By Gavin Davids
Middle East suffering from lack of healthcare infrastructure as diabetes, diseases, rise
Diabetes patient levels in the Middle East are set to rise to 51.7 million in the next 20 years, and the region will need to increase its healthcare infrastructure to cope, the general manager of Philips Healthcare has said.
A survey conducted by the Nielsen Company for Philips Healthcare found that the combination of a growing population and a highly sedentary lifestyle is resulting in an increase in diabetes, as well as other diseases such as obesity, hypertension, cardiovascular disease and certain types of cancer.
The World Health Organisation predicts that the number of diabetes patients in the MENA region will reach 51.7 million by 2030.
The sharp increase in healthcare demand will tax an already strained medical system, said Diederik Zeven, general manager of Philips Healthcare.
“It’s basically a combination of factors, specifically if you look at the Middle East; you have a growing population that is very young. Life expectancy goes up very rapidly due to the availability of technology and if you add to that certain predominant diseases, like diabetes, you can already make projections of the capacity requirements for the healthcare system, 20 or 30 years out, and then you can start planning your investments,” he said.
“You can see that here in the UAE, and also in Saudi Arabia, where governments, with the assistance of the private sector, are readying their social infrastructure, of which healthcare is a part of, to deal with this future requirement.”
Latest data from the International Diabetes Federation’s Diabetes Atlas 2010 puts the prevalence of diabetes in the UAE at 18.7 percent, when readjusted for international comparative purposes, or about 425,000 people.
Saudi Arabia is the next worst country in the region, with 16.8 percent of its population, or 2,065,300, affected by the disease.
At present, the region spends $5.5bn annually on diabetes, or 14 percent of its total healthcare expenditure, on treating the 26.6 million adults with diabetes. This number accounts for 9.3 percent of the world’s total cases, WHO added.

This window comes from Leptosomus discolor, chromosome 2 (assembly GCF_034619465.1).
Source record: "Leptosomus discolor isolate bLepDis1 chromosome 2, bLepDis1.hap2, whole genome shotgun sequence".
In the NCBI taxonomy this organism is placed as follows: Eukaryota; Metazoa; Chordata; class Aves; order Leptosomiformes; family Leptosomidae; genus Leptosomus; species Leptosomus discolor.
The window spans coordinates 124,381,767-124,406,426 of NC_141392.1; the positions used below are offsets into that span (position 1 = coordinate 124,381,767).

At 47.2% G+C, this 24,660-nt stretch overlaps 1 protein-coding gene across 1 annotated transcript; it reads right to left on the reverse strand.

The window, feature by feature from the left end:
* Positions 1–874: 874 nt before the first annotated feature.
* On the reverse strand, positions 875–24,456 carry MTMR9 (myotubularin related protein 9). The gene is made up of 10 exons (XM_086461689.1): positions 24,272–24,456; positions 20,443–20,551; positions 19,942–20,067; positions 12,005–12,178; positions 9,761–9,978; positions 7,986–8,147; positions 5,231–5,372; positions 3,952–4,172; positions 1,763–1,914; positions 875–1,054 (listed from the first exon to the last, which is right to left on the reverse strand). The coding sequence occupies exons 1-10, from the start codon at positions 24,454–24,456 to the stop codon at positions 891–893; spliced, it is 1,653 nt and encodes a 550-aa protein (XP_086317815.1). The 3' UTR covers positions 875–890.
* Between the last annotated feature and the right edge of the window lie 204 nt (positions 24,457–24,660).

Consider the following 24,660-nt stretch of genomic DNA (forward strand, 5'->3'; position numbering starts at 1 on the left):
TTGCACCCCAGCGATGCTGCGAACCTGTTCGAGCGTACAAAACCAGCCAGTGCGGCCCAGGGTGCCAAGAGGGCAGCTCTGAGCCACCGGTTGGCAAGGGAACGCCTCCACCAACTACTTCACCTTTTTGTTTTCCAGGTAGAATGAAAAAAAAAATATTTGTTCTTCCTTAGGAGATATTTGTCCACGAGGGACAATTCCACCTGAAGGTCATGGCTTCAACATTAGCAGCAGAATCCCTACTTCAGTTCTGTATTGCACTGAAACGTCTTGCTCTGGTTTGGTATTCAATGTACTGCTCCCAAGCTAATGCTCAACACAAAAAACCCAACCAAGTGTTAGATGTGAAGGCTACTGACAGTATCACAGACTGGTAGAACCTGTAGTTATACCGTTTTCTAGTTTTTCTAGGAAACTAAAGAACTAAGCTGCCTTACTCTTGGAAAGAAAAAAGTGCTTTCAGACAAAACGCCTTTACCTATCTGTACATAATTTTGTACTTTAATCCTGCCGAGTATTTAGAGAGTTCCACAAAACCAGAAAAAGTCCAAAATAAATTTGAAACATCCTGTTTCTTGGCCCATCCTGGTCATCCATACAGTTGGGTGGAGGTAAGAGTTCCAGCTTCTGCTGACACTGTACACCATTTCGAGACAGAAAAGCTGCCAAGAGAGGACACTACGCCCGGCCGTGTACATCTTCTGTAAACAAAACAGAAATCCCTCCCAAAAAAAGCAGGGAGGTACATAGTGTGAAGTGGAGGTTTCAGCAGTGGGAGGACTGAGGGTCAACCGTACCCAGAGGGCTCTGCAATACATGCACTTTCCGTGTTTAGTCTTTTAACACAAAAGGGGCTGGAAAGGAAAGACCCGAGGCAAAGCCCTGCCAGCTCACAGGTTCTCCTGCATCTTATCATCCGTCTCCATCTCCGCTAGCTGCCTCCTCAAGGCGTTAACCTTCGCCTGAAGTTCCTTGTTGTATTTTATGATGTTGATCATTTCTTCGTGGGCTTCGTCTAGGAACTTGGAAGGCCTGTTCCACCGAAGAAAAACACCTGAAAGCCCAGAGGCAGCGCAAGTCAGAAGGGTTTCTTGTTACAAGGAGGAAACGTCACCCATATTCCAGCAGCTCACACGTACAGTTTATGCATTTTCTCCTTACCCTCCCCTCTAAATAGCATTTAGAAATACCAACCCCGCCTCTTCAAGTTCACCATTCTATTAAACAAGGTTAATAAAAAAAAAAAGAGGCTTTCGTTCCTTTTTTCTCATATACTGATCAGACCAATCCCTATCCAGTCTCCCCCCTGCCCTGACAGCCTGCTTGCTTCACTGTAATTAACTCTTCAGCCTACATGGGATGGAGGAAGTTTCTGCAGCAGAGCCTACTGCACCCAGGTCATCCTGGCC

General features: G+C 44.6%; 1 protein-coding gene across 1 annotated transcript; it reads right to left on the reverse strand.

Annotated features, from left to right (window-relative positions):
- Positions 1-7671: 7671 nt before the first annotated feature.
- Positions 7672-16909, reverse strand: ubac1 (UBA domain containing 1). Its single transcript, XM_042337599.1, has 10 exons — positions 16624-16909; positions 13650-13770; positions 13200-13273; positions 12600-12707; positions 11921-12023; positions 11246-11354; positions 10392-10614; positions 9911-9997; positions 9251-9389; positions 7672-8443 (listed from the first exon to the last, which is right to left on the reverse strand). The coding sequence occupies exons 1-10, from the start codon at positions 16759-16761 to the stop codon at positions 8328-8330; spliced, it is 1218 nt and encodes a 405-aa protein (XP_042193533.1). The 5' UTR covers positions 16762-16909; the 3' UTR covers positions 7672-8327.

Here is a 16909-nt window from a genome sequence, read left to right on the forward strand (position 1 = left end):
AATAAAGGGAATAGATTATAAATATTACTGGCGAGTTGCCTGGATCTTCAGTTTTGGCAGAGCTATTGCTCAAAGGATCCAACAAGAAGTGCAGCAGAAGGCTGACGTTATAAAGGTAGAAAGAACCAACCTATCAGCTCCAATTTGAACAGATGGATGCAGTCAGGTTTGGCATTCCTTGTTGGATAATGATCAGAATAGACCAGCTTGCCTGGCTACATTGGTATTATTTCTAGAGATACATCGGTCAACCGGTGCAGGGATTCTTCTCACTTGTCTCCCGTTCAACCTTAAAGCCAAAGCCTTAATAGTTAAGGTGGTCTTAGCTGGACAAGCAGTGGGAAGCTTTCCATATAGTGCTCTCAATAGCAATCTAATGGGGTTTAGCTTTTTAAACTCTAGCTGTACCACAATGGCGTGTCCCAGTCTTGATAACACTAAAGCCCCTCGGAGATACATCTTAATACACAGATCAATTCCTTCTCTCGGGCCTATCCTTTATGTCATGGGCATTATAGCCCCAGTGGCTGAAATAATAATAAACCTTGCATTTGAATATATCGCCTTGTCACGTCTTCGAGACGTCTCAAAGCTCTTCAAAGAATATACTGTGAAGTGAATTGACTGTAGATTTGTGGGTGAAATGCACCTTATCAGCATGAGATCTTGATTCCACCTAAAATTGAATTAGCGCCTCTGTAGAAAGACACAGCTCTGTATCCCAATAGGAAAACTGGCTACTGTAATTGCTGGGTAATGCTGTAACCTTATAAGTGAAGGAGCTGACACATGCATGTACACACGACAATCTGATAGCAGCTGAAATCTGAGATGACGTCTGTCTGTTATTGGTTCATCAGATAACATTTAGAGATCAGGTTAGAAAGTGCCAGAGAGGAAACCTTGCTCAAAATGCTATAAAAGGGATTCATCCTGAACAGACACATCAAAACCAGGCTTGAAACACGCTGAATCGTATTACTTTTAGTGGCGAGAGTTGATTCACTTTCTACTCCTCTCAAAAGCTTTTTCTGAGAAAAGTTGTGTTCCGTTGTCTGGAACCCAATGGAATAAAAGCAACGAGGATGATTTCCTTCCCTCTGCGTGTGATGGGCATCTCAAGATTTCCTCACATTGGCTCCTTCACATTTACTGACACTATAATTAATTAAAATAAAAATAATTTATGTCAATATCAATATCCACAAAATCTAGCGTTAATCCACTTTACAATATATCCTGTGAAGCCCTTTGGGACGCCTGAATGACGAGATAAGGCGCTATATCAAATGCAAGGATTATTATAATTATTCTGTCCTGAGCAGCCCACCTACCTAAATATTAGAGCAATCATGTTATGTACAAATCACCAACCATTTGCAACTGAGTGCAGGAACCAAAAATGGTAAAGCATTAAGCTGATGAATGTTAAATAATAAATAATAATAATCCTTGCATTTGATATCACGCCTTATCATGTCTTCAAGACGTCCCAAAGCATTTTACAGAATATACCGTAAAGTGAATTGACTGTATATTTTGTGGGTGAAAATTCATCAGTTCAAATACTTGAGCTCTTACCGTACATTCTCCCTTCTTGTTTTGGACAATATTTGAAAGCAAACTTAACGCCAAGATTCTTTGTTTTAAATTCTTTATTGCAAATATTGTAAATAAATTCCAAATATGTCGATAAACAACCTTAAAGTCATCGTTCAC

“Public-private partnerships are essential to implement these plans of action and this was expressed by the UAE Ministry of Health which said in 2010 that they cannot carry this burden alone and that dealing with the issue of obesity and diabetes is the responsibility of everyone — government, the private sector, NGOs and even families,” the survey report said.
Peter DeBenedictis, a spokesperson for Philips Healthcare, said that the region has seen a chronic underinvestment in healthcare, despite the low cost of healthcare for the last 20 years.
“There’s been underinvestment over the last two decades, and that’s changing, which is a good thing, we’re seeing tremendous amount of reinvestment happening now in the industry, which is going to have a positive outcome for people,” he said.
Calls to action have been loud for a number of years. The cost of lost lives & health is greater than the reactionary budget spent on this epidemic. Move the conversation to prevention & combating diabetes (type 2) takes on fighting obesity. Notwithstanding the modest investment in awareness programs, the efforts to date have been insufficient in resolving the problem.
It is good to hear a call for collective efforts. However a national initiative rooted in sustainability theory is critical for long term positive results. An initiative that cultivates an ecosystem that fosters healthy habits for youth is desperately needed.
An ecosystem is composed of connected and dependent components to provide the environment, energy, and room to grow for the next generation. In the UAE, for example, this involves structuring and encouraging collective efforts to promote healthy habits. Until then, well-intentioned disconnected efforts will not make a significant difference.